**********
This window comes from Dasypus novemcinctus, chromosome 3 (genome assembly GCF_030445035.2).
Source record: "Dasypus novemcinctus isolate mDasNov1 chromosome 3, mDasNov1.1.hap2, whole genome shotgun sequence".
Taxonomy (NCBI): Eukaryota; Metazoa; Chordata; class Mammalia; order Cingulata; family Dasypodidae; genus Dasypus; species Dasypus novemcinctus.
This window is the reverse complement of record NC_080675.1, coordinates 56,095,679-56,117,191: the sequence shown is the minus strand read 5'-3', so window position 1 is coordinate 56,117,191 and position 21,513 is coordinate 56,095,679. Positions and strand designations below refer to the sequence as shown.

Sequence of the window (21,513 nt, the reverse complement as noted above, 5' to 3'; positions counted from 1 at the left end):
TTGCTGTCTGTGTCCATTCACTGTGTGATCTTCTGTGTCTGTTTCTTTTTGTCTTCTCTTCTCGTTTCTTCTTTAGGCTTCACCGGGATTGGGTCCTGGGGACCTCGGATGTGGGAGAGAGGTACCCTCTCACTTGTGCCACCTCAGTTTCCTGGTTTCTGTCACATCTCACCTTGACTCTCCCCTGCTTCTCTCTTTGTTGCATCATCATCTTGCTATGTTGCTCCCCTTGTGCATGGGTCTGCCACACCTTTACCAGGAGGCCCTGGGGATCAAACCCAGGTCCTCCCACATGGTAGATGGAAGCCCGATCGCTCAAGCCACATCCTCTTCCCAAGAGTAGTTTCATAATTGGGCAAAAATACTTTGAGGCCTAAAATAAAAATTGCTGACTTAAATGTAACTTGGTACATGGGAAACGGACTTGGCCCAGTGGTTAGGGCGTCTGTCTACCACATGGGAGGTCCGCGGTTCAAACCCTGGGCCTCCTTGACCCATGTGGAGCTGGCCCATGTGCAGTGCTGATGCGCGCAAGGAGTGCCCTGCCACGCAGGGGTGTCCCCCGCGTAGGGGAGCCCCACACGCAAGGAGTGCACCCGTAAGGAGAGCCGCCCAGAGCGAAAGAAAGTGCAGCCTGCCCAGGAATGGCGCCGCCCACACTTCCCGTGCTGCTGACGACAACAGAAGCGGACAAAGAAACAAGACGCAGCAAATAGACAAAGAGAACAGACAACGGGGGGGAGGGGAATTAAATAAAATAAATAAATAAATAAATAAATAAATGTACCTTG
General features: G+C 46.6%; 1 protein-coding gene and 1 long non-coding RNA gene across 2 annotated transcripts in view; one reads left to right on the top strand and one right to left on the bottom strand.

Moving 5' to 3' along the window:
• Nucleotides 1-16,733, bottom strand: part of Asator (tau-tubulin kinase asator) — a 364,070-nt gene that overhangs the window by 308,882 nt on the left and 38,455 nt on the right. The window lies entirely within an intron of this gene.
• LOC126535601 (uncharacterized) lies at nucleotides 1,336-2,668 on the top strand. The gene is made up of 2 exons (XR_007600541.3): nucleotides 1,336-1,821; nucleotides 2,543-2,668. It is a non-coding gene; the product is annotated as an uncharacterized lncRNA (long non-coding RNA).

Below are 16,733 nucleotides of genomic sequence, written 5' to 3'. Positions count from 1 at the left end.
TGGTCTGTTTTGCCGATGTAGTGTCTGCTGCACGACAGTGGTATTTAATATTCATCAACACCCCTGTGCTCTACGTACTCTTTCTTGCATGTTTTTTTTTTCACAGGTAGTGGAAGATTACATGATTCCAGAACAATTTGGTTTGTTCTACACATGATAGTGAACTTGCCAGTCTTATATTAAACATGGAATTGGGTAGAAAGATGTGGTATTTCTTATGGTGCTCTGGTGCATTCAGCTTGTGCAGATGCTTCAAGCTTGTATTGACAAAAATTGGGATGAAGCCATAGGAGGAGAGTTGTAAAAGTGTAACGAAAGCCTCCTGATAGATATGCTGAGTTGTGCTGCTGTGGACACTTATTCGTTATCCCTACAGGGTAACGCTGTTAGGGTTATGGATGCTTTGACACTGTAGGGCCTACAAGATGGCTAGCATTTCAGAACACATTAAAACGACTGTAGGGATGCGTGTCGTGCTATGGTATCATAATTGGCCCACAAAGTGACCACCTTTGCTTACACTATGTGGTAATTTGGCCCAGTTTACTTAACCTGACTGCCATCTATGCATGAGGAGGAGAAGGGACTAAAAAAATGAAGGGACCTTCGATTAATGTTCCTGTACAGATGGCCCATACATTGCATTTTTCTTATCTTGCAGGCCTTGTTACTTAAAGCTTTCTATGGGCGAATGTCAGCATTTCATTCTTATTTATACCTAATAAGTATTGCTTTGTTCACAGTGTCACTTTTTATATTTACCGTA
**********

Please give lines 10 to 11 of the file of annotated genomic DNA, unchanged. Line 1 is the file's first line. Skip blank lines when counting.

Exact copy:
• LOC126535601 (uncharacterized) lies at nucleotides 1,336-2,668 on the top strand. The gene is made up of 2 exons (XR_007600541.3): nucleotides 1,336-1,821; nucleotides 2,543-2,668. It is a non-coding gene; the product is annotated as an uncharacterized lncRNA (long non-coding RNA).

Below are 16,733 nucleotides of genomic sequence, written 5' to 3'. Positions count from 1 at the left end.